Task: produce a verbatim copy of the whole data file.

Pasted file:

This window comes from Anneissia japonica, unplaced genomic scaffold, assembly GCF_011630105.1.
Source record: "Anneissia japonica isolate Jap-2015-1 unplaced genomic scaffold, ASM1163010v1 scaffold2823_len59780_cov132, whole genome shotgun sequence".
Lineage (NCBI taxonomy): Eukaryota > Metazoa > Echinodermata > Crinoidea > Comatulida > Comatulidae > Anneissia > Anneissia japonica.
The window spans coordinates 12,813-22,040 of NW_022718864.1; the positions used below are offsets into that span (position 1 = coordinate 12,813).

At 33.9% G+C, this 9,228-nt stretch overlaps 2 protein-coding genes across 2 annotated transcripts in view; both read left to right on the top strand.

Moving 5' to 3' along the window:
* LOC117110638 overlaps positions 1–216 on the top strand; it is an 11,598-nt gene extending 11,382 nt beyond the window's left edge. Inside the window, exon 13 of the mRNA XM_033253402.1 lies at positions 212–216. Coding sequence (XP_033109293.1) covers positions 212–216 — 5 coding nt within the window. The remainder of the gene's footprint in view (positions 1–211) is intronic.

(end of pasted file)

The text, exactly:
This window comes from Anneissia japonica, unplaced genomic scaffold, assembly GCF_011630105.1.
Source record: "Anneissia japonica isolate Jap-2015-1 unplaced genomic scaffold, ASM1163010v1 scaffold2823_len59780_cov132, whole genome shotgun sequence".
Lineage (NCBI taxonomy): Eukaryota > Metazoa > Echinodermata > Crinoidea > Comatulida > Comatulidae > Anneissia > Anneissia japonica.
The window spans coordinates 12,813-22,040 of NW_022718864.1; the positions used below are offsets into that span (position 1 = coordinate 12,813).

At 33.9% G+C, this 9,228-nt stretch overlaps 2 protein-coding genes across 2 annotated transcripts in view; both read left to right on the top strand.

Moving 5' to 3' along the window:
* LOC117110638 overlaps positions 1–216 on the top strand; it is an 11,598-nt gene extending 11,382 nt beyond the window's left edge. Inside the window, exon 13 of the mRNA XM_033253402.1 lies at positions 212–216. Coding sequence (XP_033109293.1) covers positions 212–216 — 5 coding nt within the window. The remainder of the gene's footprint in view (positions 1–211) is intronic.